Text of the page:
TOKYO: Toyota last week said its full-year net profit more than tripled to $9.7 billion, with a weak yen and cost-cutting measures helping inflate the bottom line for the world’s biggest carmaker.
The Japanese giant also said it was on track for another soaring profit in the current fiscal year, underscoring the recovery among the nation’s major carmakers after the 2011 quake-tsunami disaster devastated sales and production, and highlighting strong demand in key Asian and US markets.
Toyota’s sales in the world’s biggest vehicle market China—which have been dented in the wake of a territorial dispute between Tokyo and Beijing—were recovering, it added. The yen, which has lost about one-fifth of its value on the dollar since November, has helped boost Japanese firms’ competitiveness overseas and jacked up the value of their repatriated foreign income.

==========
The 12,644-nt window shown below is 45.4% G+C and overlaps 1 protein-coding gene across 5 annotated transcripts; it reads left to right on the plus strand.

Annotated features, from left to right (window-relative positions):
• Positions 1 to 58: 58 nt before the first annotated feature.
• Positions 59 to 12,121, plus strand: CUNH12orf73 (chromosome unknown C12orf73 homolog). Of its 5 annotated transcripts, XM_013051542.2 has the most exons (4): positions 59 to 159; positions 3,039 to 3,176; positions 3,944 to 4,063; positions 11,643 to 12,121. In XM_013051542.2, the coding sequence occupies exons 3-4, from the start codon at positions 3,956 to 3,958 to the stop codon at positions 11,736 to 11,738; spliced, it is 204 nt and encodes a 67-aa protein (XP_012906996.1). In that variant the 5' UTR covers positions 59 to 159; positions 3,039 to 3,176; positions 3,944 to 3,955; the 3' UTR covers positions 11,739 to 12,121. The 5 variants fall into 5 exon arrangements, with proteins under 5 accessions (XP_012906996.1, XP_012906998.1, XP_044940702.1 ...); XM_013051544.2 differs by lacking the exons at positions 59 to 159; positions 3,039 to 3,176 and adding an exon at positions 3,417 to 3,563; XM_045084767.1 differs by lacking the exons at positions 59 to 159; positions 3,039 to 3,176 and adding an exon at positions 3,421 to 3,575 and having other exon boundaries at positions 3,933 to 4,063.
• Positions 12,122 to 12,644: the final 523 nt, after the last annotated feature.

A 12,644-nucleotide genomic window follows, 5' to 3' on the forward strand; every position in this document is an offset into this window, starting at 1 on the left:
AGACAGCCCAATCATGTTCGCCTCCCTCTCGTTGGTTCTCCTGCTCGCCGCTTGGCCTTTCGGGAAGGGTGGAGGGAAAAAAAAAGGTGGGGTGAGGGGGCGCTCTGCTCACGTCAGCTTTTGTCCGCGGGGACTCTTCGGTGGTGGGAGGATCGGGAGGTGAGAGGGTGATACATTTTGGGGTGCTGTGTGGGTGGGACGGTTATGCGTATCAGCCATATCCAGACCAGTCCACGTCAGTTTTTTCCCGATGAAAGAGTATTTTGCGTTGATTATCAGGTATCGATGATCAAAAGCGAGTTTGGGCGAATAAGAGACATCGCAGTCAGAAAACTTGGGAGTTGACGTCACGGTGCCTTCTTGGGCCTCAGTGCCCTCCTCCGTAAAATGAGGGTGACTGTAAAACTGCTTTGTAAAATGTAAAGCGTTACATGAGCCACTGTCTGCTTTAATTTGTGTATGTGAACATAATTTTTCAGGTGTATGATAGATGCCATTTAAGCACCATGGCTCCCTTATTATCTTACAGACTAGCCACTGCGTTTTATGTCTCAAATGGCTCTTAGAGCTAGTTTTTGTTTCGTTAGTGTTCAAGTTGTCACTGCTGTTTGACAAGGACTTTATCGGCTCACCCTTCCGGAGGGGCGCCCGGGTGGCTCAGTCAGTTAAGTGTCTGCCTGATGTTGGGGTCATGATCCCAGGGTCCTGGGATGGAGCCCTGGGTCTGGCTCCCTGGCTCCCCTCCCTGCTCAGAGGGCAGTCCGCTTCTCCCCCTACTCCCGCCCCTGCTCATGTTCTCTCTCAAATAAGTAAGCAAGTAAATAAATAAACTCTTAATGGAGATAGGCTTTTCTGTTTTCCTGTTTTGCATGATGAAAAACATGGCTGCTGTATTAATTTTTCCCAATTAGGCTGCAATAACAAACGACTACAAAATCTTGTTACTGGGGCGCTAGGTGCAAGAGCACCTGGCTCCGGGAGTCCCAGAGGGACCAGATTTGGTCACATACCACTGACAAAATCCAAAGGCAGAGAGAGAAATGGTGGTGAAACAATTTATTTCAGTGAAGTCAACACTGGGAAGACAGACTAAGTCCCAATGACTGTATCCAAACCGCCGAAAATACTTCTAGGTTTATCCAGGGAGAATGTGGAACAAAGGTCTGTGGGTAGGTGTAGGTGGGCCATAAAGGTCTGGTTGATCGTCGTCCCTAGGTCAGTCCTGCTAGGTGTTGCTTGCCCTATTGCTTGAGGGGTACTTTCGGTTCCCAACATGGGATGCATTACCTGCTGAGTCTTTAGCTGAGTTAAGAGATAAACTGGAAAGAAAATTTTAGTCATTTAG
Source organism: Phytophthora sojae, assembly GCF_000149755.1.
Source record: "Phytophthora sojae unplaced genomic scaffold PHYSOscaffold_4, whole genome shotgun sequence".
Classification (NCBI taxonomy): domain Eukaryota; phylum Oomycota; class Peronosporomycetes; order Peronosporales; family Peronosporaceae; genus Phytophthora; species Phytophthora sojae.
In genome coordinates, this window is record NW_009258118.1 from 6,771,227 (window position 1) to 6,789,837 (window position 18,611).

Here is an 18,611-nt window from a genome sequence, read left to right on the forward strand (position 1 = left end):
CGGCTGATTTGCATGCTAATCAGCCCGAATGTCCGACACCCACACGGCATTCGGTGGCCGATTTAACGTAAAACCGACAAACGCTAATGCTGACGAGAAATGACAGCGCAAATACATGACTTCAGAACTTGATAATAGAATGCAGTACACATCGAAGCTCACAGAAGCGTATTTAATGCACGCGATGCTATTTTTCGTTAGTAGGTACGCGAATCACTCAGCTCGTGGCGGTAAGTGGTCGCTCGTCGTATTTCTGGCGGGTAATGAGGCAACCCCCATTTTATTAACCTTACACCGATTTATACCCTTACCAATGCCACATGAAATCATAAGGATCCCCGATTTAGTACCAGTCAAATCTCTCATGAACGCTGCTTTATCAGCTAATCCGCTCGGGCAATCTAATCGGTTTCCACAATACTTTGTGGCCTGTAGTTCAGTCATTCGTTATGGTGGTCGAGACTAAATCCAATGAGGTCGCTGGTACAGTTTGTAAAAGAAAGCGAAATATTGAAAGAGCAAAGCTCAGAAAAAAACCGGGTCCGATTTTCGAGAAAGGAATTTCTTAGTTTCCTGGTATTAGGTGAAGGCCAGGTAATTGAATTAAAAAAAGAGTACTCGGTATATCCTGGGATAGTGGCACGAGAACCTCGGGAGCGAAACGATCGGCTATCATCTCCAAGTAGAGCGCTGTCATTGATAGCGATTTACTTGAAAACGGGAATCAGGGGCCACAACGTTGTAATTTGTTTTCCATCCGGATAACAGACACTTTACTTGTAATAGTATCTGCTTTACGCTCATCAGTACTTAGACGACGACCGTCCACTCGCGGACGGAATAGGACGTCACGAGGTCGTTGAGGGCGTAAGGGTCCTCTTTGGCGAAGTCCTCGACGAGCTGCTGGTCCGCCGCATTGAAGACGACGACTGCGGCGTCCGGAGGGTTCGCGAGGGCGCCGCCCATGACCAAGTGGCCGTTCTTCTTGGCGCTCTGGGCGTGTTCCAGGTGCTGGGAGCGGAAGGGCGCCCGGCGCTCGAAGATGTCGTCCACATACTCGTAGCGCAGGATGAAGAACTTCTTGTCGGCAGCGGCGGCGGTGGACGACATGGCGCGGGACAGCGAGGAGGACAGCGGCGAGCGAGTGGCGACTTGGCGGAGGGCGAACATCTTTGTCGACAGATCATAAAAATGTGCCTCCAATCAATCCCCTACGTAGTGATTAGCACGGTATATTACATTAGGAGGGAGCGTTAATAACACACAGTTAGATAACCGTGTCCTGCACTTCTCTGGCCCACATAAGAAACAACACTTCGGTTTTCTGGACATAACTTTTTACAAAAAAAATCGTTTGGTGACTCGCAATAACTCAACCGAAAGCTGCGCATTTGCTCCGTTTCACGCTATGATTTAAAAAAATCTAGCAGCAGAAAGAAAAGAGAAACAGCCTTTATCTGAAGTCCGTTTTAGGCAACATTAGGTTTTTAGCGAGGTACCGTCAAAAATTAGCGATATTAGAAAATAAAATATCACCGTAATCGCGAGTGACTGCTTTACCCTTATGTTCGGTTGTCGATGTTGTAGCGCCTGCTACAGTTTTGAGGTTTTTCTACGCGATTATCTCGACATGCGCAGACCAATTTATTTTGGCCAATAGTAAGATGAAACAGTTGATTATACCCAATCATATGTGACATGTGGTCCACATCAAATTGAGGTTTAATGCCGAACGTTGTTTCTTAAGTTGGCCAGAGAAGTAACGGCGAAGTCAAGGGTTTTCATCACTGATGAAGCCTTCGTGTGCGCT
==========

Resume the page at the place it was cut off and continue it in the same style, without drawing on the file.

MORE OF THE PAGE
Toyota cited the currency among the factors for its profit jump, after domestic rival Honda said its net profit for the year to March soared 73.6 percent thanks to robust overseas sales, a weaker yen and cost cutting.
Toyota last week said it booked a net profit of $9.7 billion in the fiscal year to March, up from $2.79 billion a year earlier.
Toyota President Akio Toyoda last week said future growth would be “driven by the recovery of the US market and the development of emerging markets.”
Toyota’s global vehicle sales hit 8.87 million units in the year to March, despite nearly flat results from recession-riddled Europe, with sales expected to rise to 9.1 million units this fiscal year, it said.